This is a video of the Japanese macaque taken from the BBC’s new "Life" documentary series.
Video: The Japanese Macaque
Posted on December 6, 2011by Ad rem
Until one has loved an animal, a part of one’s soul remains unawakened. ~ Anatole France
A male cross-breed dog, Pusuke, is seen in this file photo from Dec. 24, 2010.
(ABCNews)…Pusuke, listed by the Guinness Book of World Records as the world’s oldest-living dog, died in Japan on Monday. He was 26 years old — or somewhere between 117 and 185 in “human years,” according to various calculations. There is no official method for converting dog years to human years.
The dog’s owner, Yumiko Shinohara, said the male cross-breed died at Sakura in the Tochigi prefecture, north of Tokyo, according to the Kyodo news agency.
Pusuke was reportedly eating well and staying active until Monday, when he lost his appetite and had difficulty breathing. Pusuke died peacefully, minutes after his owner returned home from a walk.
“I think (Pusuke) waited for me to come home,” she said, according to Kyodo.
Born in April of 1985, Pusuke was recognized last December as the world’s oldest-living dog.
The oldest-known dog on record, according to Guinness, was an Australian cattle dog named Bluey, who lived to the ripe old age of 29 years and five months before it was put down in November 1939.
Source: The Last Refuge – h/t to Tolline Enger
December 7, 2011 Posted by justonemorepet | Animal or Pet Related Stories, animals, Dogs, Dogs, If Animlas Could Talk..., Just One More Pet, Man's Best Friend, Pet Health, Pets | dog longevity, domesticated animals, Japan, Mutt, mutts, old dogs, oldest dog | 11 Comments
Meet Japan’s smallest police dog – all 6.6 lb of her.
In what is a world first, a long-haired Chihuahua named ‘Momo’ passed her exams to become a police dog in the western Japanese prefecture of Nara last fall.
The brown-and-white dog was one of 32 successful candidates out of 70 dogs, passing a search and rescue test by finding a person in five minutes after merely sniffing their cap.
‘Any breed of dog can be entered to become a police dog in the search and rescue division,’ said a Nara police spokesman.
But he admitted that news a Chihuahua had been entered may still come as a surprise to many.
‘It’s quite unusual,’ he said.
Television footage showed the seven-year-old Momo bounding across grass or sitting proudly, long hair blowing in the breeze.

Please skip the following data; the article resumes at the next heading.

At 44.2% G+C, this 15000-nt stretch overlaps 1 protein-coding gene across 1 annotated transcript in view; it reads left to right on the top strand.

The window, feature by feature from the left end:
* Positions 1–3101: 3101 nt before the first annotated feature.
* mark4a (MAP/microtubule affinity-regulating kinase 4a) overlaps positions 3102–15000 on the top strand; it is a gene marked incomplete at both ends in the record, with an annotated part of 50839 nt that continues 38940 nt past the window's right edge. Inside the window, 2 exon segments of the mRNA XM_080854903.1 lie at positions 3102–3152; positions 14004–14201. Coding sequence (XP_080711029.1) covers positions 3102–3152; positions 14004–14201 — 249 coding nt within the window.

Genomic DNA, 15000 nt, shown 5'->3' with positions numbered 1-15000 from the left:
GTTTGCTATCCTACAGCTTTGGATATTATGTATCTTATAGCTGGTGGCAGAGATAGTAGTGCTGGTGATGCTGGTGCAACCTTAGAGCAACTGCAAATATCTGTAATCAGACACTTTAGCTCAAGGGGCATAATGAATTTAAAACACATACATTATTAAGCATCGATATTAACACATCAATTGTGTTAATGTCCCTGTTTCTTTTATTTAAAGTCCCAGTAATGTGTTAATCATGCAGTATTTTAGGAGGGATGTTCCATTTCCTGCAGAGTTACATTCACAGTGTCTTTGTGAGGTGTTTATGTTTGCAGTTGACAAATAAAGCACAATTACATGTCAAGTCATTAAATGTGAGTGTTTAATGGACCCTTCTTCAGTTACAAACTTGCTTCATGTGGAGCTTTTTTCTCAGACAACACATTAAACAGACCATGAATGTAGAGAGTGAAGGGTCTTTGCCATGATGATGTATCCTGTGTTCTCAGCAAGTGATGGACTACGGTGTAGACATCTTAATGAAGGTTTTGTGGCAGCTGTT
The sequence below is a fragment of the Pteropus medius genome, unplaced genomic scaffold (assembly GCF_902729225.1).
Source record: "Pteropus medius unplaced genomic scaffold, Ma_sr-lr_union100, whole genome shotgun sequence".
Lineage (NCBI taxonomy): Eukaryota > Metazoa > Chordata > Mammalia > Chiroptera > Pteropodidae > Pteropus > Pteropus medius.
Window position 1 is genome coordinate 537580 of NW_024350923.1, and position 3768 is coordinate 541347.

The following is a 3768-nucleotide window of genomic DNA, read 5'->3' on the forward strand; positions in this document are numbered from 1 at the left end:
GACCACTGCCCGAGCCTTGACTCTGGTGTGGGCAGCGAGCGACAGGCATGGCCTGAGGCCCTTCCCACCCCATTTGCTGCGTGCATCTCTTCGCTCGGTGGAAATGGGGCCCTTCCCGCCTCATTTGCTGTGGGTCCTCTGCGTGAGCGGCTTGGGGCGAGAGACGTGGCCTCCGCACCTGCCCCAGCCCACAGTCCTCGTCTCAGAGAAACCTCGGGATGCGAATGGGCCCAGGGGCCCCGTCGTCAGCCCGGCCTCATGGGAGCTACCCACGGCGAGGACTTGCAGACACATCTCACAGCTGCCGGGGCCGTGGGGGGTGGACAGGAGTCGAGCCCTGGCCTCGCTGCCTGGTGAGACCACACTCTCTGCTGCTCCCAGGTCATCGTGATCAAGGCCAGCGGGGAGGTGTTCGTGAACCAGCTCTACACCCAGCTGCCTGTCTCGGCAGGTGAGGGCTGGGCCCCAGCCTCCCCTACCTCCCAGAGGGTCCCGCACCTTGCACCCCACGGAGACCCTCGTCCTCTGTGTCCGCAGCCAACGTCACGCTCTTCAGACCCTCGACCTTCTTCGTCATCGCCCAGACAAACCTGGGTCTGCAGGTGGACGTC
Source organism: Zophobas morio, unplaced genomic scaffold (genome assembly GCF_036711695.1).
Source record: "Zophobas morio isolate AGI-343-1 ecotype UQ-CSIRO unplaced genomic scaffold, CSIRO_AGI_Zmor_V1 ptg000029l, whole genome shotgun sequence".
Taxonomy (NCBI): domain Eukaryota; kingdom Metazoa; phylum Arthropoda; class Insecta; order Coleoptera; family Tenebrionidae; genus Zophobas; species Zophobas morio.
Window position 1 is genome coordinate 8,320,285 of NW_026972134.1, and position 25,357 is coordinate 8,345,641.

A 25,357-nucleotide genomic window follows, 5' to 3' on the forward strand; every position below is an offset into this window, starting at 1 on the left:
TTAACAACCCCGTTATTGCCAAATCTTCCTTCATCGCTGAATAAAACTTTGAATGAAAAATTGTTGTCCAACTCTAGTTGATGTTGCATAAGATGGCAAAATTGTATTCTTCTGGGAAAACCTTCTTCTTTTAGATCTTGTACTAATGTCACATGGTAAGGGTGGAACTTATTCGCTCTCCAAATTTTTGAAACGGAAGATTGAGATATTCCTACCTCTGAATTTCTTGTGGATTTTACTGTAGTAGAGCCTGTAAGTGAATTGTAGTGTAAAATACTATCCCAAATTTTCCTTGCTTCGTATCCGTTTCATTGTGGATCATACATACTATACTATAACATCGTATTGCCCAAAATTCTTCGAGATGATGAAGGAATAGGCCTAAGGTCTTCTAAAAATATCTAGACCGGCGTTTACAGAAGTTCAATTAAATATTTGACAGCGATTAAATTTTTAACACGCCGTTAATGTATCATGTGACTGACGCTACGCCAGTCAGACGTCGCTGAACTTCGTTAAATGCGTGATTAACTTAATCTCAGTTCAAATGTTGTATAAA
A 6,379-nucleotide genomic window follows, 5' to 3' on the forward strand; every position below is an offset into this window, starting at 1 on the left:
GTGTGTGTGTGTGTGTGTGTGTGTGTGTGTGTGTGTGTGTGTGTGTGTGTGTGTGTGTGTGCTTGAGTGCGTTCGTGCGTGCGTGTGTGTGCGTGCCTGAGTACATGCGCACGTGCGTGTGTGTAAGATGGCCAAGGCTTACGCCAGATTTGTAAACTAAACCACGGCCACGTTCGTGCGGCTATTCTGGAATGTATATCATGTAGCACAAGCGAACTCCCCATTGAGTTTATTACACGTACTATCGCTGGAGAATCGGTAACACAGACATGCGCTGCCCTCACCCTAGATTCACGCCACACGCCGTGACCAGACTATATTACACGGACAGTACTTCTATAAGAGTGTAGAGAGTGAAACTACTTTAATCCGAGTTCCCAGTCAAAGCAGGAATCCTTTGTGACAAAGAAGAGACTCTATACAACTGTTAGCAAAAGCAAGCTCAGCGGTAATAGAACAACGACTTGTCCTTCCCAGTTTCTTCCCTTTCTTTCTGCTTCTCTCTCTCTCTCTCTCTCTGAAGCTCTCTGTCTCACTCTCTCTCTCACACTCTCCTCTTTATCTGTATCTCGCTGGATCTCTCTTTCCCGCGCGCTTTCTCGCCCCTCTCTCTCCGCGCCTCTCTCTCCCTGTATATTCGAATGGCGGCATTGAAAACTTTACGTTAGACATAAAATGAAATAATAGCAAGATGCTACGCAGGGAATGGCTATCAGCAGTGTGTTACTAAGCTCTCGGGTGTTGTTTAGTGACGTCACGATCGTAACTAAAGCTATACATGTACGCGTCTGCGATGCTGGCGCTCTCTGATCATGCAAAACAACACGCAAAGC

Momo will be used for rescue operations in case of disasters such as earthquakes, in the hope that she may be able to squeeze her tiny frame into places too narrow for more usual rescue dogs, which tend to be German Shepherds.
The public response to the news of Momo’s selection took police by surprise, the spokesman said, adding: ‘The phone’s been ringing all afternoon.’
‘It’s quite rare for us to have a Chihuahua work as a police dog,’ the spokeswoman said.
Chihuahuas, named after a Mexican state, are the smallest breed of dog.
‘We would like it to work hard by taking advantage of its small size,’ a Nara police department official told the Sankei Shimbun daily.
The brown-and-white Chihuahua, a first for Japan and perhaps the world, was one of 32 successful candidates out of 70 dogs
Go get em girl: Momo takes part in a police dog examination, managing to find a person by merely sniffing a cap he had been wearing
Source: The Daily Mail
June 29, 2011 Posted by justonemorepet | animal behavior, Animal or Pet Related Stories, Animal Related Education, animals, Chihuahua, Dogs, Just One More Pet, Man's Best Friend, Pet and Animal Training, Service and Military Animals, Unusual Stories | Japan, police dog, police dogs, working dogs | Leave a comment
Man rescues dogs seen on Fukushima plant’s webcam — TEPCO demands they be returned during “ghoulish and bizarre” conversation
June 27th, 2011 at 12:33 PM
Return our dogs, TEPCO demands, The Australian, June 28, 2011:
The Australian yesterday revealed the story of animal rescue “guerilla” Hiroshi Hoshi’s mission to the plant to grab two Japanese Shiba dogs spotted wandering around on a webcam trained on the facility.